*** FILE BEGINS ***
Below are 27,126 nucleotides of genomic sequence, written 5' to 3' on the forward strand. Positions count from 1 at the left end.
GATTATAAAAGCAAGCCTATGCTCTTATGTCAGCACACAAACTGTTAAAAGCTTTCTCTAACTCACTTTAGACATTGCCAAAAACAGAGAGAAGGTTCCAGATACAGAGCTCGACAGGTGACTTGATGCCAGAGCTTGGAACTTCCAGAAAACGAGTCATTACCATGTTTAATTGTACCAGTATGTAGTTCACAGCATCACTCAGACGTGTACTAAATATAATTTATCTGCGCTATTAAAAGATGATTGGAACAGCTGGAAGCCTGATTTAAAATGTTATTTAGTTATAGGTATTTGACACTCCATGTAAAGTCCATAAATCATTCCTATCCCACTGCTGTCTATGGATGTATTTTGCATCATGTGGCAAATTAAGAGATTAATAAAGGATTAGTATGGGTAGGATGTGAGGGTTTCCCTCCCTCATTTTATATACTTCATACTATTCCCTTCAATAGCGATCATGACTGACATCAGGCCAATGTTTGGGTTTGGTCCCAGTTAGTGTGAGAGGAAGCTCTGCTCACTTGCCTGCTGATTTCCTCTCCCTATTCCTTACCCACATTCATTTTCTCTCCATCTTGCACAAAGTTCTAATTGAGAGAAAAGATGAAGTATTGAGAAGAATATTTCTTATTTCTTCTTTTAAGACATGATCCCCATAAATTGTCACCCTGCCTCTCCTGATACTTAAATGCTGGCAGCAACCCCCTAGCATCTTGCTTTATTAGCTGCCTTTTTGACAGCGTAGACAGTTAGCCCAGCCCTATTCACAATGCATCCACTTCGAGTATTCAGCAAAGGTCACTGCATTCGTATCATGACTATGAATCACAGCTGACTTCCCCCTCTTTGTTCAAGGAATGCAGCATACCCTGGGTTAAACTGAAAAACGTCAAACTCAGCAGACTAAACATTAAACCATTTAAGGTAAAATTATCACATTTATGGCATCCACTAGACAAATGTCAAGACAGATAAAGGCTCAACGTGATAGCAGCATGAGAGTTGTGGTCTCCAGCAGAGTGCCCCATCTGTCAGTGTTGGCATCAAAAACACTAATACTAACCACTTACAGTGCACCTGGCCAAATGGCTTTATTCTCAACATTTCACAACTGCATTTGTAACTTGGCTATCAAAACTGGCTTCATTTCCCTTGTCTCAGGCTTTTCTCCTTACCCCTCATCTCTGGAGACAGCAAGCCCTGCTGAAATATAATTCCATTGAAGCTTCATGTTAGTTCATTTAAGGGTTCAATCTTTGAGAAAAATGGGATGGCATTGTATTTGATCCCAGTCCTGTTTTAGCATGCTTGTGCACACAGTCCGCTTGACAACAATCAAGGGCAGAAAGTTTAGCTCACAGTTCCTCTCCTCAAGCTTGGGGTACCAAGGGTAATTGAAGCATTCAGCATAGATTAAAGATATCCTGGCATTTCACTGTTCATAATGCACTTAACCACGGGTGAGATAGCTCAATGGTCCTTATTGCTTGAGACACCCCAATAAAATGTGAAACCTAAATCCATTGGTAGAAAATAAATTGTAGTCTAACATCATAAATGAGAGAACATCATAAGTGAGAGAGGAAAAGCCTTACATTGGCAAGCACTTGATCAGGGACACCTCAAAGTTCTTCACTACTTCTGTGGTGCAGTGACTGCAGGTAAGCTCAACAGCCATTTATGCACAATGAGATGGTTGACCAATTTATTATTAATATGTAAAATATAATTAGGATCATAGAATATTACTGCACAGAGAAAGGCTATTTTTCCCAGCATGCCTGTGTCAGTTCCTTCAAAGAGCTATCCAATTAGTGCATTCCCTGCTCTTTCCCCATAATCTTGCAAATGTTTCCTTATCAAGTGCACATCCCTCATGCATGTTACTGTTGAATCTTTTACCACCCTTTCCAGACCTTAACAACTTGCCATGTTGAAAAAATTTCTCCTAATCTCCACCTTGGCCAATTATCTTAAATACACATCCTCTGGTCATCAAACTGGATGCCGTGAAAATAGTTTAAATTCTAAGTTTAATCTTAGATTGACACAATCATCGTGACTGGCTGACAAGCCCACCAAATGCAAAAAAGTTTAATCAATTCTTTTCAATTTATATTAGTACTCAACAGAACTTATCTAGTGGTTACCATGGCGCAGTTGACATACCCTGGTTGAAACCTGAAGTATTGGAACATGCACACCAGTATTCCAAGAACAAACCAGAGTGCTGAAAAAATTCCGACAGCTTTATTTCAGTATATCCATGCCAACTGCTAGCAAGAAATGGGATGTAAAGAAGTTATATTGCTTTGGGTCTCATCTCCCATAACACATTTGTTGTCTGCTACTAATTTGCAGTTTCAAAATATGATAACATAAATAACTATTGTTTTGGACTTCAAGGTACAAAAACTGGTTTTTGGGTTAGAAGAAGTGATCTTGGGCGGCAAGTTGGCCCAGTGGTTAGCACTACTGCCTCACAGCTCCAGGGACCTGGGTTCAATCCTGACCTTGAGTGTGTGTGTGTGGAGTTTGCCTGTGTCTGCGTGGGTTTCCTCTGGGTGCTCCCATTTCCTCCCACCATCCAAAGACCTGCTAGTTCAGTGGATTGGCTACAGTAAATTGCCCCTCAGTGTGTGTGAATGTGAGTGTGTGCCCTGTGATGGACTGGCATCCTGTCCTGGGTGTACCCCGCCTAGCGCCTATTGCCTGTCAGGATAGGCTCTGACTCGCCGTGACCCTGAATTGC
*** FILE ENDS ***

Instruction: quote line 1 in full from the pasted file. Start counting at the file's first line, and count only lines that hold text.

Below are 27,126 nucleotides of genomic sequence, written 5' to 3' on the forward strand. Positions count from 1 at the left end.